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Commission wants new homes to have pipes that remove dangerous radon gas

Monday, March 4, 2013 | 6:00 a.m. CST; updated 8:36 p.m. CST, Monday, March 4, 2013

COLUMBIA – The Environment and Energy Commission has written a letter of recommendation urging the Columbia City Council to require that all new homes be built with a non-mechanical system of pipes to remove dangerous radon gas from homes.

Radon is a naturally occurring, odorless and colorless radioactive gas caused by the degradation of uranium particles in the soil. Seeping through small cracks in a home’s foundation, the gas can accumulate and be inhaled. Radon is known to cause lung cancer and accounts for more than 20,000 deaths per year in the U.S., according to the U.S. Surgeon General.

A quarter of homes in Boone County are estimated to exceed the Environmental Protection Agency’s radon action level of 4 picocuries per liter, according to the Missouri Department of Health and Senior Services. The agency used data collected by the radon-testing firm Air Chek Inc.

The Environment and Energy Commission, a citizens advisory board, wrote to the City Council that it was making the recommendation, “since it is relatively inexpensive to install a passive mitigation radon system in a new home, and it is then inexpensive to upgrade the system to an active one if the radon levels are high."

Shane Creech, the city's building and site development manager, said the Environment and Energy Commission's recommendation will go before the council once the Building Construction Codes Commission has finished its recommendations for building code updates — most likely in April or early May.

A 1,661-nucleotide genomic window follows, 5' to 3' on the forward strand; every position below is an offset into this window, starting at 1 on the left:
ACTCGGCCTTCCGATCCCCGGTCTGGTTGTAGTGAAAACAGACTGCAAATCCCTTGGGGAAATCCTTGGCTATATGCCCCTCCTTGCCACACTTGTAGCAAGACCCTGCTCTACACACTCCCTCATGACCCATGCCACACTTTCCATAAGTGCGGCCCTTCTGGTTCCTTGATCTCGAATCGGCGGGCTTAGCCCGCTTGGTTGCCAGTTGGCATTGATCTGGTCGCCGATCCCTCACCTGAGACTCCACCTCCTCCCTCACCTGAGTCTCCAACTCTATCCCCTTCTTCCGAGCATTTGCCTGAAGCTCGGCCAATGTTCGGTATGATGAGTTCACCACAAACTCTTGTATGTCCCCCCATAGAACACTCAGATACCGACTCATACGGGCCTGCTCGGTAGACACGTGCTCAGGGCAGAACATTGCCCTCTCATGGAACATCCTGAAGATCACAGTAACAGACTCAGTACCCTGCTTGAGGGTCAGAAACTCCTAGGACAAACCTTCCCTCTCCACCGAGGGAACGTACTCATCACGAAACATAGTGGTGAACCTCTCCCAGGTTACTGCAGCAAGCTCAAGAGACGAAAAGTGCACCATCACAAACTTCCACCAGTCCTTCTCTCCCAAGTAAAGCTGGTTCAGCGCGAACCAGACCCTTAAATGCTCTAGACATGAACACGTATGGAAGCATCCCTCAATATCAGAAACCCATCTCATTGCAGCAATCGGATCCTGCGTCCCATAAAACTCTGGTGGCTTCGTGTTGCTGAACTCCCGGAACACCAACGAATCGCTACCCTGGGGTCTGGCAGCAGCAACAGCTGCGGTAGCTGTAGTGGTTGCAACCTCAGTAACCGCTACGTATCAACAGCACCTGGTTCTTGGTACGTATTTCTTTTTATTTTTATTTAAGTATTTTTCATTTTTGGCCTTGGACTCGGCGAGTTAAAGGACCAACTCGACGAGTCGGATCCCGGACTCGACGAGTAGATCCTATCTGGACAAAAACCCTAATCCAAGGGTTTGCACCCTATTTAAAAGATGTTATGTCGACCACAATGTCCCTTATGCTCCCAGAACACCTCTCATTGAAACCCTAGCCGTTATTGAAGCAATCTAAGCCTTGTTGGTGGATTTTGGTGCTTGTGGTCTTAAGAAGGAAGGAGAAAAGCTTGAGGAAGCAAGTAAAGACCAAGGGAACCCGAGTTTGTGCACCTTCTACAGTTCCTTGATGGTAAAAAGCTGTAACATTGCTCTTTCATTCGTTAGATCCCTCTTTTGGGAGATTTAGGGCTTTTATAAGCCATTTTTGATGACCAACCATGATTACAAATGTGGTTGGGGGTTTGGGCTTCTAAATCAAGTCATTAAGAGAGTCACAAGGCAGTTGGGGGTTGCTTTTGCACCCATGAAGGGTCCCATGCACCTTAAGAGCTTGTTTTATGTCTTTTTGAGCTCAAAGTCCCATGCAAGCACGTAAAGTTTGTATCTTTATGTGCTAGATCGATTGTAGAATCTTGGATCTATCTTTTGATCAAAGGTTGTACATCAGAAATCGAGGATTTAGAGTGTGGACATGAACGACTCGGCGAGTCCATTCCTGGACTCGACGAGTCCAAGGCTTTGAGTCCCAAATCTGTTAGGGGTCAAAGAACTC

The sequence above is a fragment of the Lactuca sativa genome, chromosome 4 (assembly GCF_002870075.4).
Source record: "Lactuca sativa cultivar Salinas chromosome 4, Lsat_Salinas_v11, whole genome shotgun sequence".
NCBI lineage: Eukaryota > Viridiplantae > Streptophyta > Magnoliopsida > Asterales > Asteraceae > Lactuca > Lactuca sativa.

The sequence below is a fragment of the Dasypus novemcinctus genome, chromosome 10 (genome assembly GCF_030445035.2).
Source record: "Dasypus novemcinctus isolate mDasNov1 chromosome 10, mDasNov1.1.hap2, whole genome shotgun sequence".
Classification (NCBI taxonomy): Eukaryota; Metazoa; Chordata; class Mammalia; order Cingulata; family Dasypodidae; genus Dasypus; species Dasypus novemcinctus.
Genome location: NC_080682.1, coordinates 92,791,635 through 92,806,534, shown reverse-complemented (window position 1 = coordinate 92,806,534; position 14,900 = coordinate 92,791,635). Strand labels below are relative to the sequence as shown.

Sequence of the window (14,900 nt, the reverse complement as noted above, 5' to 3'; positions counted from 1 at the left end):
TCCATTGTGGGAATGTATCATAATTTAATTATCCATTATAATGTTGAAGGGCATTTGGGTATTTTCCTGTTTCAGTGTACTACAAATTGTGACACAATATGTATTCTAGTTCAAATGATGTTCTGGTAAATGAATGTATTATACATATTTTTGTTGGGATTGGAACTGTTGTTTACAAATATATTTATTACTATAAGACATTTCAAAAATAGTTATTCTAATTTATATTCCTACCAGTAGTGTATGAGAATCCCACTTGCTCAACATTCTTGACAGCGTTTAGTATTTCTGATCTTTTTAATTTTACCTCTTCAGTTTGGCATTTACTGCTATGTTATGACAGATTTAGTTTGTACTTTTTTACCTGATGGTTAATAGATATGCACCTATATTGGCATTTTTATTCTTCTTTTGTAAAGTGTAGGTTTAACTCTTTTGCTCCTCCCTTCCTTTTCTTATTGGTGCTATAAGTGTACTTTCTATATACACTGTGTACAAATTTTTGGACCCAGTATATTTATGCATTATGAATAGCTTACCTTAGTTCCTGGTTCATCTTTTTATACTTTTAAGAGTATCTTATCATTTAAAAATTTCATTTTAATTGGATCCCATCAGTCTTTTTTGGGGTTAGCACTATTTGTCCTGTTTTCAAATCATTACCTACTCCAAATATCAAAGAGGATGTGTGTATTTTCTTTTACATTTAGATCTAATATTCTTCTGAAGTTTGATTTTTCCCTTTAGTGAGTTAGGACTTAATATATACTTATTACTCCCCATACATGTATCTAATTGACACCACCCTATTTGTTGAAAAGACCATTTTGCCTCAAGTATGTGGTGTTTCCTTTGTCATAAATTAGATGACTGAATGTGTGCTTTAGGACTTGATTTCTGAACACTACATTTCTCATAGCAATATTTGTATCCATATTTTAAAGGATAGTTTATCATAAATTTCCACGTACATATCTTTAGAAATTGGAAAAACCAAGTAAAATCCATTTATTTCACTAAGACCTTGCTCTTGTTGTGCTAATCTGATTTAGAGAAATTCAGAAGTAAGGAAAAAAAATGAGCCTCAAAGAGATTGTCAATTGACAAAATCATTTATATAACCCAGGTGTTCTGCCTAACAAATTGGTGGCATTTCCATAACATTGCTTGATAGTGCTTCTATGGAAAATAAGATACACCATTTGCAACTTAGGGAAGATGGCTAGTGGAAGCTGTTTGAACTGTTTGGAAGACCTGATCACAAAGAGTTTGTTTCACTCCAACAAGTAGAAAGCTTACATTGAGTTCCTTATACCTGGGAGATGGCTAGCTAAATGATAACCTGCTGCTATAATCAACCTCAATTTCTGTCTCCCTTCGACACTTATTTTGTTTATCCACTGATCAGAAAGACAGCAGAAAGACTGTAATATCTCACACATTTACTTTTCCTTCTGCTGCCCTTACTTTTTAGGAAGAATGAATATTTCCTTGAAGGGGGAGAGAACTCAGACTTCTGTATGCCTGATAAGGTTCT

The building codes commission has looked into adopting an appendix requiring radon mitigation during a previous review, but according to its research, Boone County is in a medium threat level, Creech said.

At this point, the building codes commission opposes a radon mitigation requirement for new homes, Creech said. "If the council asks us to look at it again, then things might change."

Passive systems use a series of pipes placed under the house when the foundation is built connected to other pipes that extend through the attic. Through a natural process called the stack effect, radon gas is pulled up through the pipes and toward an exit near the roof.

If a problem with radon persists, passive systems can be upgraded to an active system by installing a fan in the attic to draw more radon out of the home.

Brandon Ninichuk of Mid-Missouri Radon Solutions said a passive system "is kind of killing two birds with one stone. Once the house is built, it can be tested. If the levels are still high, we can go in and install a fan."

The passive system cost starts at $400 to $500, Ninichuk said. The Environment and Energy Commission estimated a cost of $150 to $200 in its recommendation.

In Missouri, there are neither statewide nor local building codes in place requiring radon-resistant new construction, according to the Environmental Protection Agency’s website. Bordering states Kansas, Illinois, Iowa and Tennessee each have a few local jurisdictions that require radon systems in new homes. Twenty-four other states do not have these types of building codes.

“I don’t know if there is enough prevalence of the problem that it needs to be implemented in all homes,” Don Stamper, executive director of the Columbia Home Builders Association, said. “There hasn’t been an outcry from the community for a requirement like this.”

Free radon tests are available to Missouri residents through the Missouri Department of Health and Senior Services website.

Supervising editor is John Schneller.


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